Aug 7 2011
|interesting editorial in nyt|
There was an interesting editorial published today in the New York Times which argues that our usual response to things like Governor Perry's "prayer-fest" is misguided. Rather than saying such events should not be allowed because of church-state separation, the author of the editorial says we should make use of the freedoms that allow such an event to respond in kind.
Some people think we would be better off without religion in public life. In the long run, however, we would lose much more than we gain. Our debates may be more contentious if we allow religion in, but they will also be more committed and honest. Just as the Constitution allows Mr. Perry to stake his political future on “The Response,” it allows the rest of us to answer back.
I'm still not entirely sure what I think of it -- using his power as governor to hold this meeting which treats evangelical Christians differently than people with other religious views really does seem to be a violation of the first amendment to me -- but he definitely makes some good points.
For the rest of the article, see
http://www.nytimes.com/2011/08/06/opini ... ponse.html
Aug 7 2011
|Re: interesting editorial in nyt|
Interesting editorial, and I agree that the double standard does need to end - religious views cannot be both allowed in the "public square" and protected from public criticism. However I disagree with the author's characterization of the atheist viewpoint. The aim is not to remove religious views from the public square - it is to remove them from governmental speech and actions. WalMart is the public square, as are street corners, Starbucks, newspaper editorial pages, college campuses, television, and internet sites not ending in .gov. Congress, Town council meetings and political rallies announced by a governor in his official capacity are government speech. For me it is not a difficult distinction to make, yet experience has shown me that religious people are either incapable or unwilling to do so. Probably some of each.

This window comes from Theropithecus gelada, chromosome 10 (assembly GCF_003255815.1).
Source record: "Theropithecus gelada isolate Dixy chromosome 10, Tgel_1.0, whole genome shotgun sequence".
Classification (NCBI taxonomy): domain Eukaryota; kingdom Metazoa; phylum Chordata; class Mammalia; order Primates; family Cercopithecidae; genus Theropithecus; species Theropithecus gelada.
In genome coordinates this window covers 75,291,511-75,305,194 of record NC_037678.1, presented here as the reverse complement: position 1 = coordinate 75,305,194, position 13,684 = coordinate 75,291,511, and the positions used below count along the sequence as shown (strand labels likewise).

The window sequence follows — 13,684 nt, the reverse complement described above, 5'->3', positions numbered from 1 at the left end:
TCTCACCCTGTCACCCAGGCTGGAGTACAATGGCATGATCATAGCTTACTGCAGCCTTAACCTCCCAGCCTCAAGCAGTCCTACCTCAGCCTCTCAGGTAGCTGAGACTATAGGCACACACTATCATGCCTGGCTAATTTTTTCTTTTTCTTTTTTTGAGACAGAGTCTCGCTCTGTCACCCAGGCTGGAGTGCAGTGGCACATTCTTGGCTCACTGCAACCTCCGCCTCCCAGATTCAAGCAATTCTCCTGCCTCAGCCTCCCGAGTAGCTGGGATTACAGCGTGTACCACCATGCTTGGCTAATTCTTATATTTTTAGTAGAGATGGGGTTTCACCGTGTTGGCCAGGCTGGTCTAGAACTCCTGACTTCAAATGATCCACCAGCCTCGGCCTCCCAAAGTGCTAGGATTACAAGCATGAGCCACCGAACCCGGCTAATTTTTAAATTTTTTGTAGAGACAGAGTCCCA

Here is another response to the prayer rally- this one from a religious Texan, also unhappy with Governor Perry. It's called "Five Scriptures You Won't Hear at Rick Perry's Prayer Event. It doesn't address the church-state separation issue.
As for me, I signed an e-petition or two asking our Governor Haley not to attend. She didn't. Doubt the petitions had anything to do with that. I would vote against Perry, but I don't live in Texas. I voted against our mayor, who prays before Town Council Meetings - he won anyway. Picketing is also not effective. Lawsuits get lawyer's attention, but I think that many of the cases taken to the federal courts in the cause of church-state separation in the past 5-10 years were ill-timed and led to decisions more damaging than the status quo.